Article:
In its cavalry days, Fort Sill was one of a string of Army posts along the line of the western frontier, from forts McKavett, Chadburn, Griffin, Concho and Richardson in Texas to forts Sill, Reno and Supply in Oklahoma and Fort Larned, Kan.

"And of all those forts, the only one still mainly complete is Fort Sill. Fort Larned's a great site, but it's a reconstruction and this is an original fort. So when people are looking about our history and they want to come here, they see that this is a very unique treasure in our own community," Siltman said.

The primary job of Fort Sill's three museums is to train soldiers and leaders about Army history and Army heritage. "It's part of helping them understand who they are, as part of this citizen army," Siltman explained. Second to that is the preservation of the artifacts. Finally, there is public outreach. Siltman said that's a critical aspect at a time when only one percent of Americans wear the uniform and only about five percent of Americans are veterans.

Museum events planned

The Fort Sill museums reach out to the general public in various ways each year: Frontier Army Days, the vintage "base ball" game, a military timeline, the Candlelight Stroll and guided tours.

The government shutdown the first two weeks of October made it impossible for the 2013 Frontier Army Days to take place as originally scheduled. But the guidance from Fort Sill Commanding Gen. Mark McDonald was that it would not be canceled. The makeup dates will be May 2-3, and a second Frontier Army Days event is planned for October. The vintage "base ball" game normally held in July will be timed to coincide with the October event to take advantage of the cooler weather.

The military timeline will be presented on the Army birthday, June 14, south of the Field Artillery Museum next to Constitution Park. It will depict Army participation in all of the nation's major conflicts from the Revolutionary War to today.

Each of these events is presented with the help of the museums' four major support groups. These are the Gentle Tamers of Fort Sill, a group of women who serve as tour guides and living history interpreters and provide general support; the Buffalo Soldiers and U.S. Marshals groups that interpret their aspects of early day Fort Sill history, and the Troop L Descendants, which the directorate is attempting to revitalize now.

Siltman said the Buffalo Soldiers and U.S. Marshals plan to man the Guardhouse on the afternoon of April 12, and they hope to continue doing so on the second Saturday of each month when the Fort Sill Gun Detachment puts on its monthly muzzle loading demonstrations in conjunction with ADA demonstrations.

Fort Sill also enjoys a close working relationship with the Oklahoma Historical Society, the 4th U.S. Cavalry Association from Fort Reno, the Frontier Brigade and other re-enactment groups that add to the educational aspects of its outreach programs.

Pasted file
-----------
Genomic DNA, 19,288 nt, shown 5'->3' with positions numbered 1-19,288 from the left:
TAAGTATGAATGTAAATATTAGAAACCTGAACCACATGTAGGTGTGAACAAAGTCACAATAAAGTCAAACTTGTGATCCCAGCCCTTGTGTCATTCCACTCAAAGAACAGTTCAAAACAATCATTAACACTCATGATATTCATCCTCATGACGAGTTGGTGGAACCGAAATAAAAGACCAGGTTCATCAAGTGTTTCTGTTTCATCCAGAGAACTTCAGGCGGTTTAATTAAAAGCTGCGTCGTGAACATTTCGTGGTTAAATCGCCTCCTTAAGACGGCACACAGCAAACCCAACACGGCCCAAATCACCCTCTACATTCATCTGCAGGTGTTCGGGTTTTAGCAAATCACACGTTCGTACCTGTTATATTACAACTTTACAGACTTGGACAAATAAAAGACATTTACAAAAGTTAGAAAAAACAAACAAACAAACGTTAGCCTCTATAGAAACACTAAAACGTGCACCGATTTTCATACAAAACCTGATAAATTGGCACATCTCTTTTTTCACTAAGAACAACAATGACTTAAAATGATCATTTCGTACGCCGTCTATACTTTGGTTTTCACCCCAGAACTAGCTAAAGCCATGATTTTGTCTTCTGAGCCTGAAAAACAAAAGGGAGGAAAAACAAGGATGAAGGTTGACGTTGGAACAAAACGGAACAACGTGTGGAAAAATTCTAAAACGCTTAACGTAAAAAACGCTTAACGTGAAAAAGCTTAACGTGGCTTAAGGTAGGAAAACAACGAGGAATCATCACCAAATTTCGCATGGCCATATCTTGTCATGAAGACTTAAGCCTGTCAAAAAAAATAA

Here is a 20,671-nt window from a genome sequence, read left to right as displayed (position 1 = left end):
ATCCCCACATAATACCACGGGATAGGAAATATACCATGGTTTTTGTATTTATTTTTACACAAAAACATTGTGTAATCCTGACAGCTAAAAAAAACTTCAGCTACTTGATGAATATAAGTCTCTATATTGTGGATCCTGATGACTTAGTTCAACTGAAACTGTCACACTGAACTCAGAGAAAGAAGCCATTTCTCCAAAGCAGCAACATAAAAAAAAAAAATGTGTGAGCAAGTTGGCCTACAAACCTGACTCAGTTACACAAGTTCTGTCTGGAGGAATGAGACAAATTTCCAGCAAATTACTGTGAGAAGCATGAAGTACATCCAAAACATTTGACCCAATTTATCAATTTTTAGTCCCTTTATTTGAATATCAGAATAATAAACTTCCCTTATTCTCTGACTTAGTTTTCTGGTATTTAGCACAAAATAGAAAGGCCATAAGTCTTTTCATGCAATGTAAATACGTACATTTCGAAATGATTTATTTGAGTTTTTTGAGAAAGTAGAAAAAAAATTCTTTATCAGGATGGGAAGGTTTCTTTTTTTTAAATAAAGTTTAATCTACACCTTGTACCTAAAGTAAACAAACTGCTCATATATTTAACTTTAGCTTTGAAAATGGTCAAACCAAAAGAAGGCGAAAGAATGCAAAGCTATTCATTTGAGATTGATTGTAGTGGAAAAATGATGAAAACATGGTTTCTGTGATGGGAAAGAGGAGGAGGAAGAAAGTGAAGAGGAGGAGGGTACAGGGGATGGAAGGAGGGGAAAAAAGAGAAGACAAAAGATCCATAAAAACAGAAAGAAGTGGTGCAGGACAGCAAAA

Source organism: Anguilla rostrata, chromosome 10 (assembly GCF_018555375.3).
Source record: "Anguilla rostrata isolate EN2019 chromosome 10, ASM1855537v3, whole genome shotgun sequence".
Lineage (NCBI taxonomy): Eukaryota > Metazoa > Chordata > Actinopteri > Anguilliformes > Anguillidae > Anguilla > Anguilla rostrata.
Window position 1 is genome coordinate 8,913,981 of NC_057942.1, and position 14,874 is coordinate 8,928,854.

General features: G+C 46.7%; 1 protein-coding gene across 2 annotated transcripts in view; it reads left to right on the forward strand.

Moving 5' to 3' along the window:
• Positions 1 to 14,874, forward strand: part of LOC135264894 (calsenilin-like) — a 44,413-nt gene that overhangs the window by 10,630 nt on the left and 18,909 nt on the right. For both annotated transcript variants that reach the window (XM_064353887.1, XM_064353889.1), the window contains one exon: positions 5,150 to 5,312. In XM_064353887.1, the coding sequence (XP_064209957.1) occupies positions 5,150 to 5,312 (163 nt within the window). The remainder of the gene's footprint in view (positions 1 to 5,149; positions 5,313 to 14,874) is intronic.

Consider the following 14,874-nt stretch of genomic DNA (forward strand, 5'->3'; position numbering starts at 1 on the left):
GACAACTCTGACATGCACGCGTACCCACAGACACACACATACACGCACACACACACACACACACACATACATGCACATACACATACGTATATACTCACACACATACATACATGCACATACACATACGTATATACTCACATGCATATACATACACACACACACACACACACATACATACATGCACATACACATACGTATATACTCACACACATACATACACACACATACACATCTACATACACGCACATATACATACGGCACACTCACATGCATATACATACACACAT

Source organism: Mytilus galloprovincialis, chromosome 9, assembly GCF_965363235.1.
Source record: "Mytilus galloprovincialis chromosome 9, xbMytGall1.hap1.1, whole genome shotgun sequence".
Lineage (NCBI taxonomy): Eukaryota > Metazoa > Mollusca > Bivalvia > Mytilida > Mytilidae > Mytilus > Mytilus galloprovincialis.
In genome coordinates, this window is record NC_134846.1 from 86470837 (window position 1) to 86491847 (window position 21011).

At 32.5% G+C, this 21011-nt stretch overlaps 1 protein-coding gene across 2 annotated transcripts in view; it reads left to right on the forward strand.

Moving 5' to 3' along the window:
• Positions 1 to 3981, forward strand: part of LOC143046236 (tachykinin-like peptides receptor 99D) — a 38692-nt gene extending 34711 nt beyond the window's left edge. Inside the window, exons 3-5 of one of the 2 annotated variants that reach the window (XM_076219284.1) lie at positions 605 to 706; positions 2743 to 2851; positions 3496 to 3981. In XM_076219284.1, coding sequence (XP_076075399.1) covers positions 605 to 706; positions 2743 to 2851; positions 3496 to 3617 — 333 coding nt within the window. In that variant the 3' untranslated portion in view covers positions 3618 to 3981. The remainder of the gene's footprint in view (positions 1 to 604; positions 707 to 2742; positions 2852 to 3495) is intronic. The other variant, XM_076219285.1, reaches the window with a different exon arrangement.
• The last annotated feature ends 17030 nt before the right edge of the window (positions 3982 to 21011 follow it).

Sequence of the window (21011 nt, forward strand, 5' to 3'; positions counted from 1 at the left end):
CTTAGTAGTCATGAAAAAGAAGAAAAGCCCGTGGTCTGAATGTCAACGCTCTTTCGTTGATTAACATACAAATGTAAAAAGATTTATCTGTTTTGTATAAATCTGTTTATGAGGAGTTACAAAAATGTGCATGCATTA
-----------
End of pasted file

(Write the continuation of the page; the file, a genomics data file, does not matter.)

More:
The School of Fire for Field Artillery

The School of Fire for Field Artillery

The School of Fire for Field Artillery (B432) is located across the street east. It has been totally restored and partially refurnished to the 1911 period when formal instruction in Field Artillery first began at Fort Sill. Associated exhibits explaining this history are also included within.



The Post Guardhouse

The Post Guardhouse

The Post Guardhouse (B336) has also been restored and refurnished to its 1870s appearance. A balanced approach of exhibit galleries and period furnished rooms is utilized here to address the early law enforcement history of the Army at Fort Sill. This includes the early lawbreakers, Deputy US Marshals, Indian Police, as well as the guards and prisoners. The first Post Chapel (B425) reflects an early house of worship in the Indian Territory and has been used continually for religious services since it was built in 1875.



Cavalry Barracks

Cavalry Barracks

The furnished Cavalry Barracks in B442N is a favorite of many visitors. One can feel the presence of the typical cavalry soldier in this building which is furnished to the 1875 period. From the bunks and equipment of the enlisted men, to the Sergeant's quarters, the supply room, the mess hall and kitchen, the daily life of a soldier during the Indian Wars in the Indian Territory envelopes the museum visitor.



The Warrior's Journey Exhibit Gallery

Warrior's Journey

The Warrior's Journey Exhibit Gallery is the most recent addition to the museum's educational programs and is already getting lots of attention. Approximately 30 exhibits depict the status of the warrior's tradition for the Native Americans from the pre-reservation period, to the aftermath of the surrenders at Fort Sill in 1875, to the present time. Rare and significant items once used by prominent warriors in the Southern Plains, are included in very informative exhibits.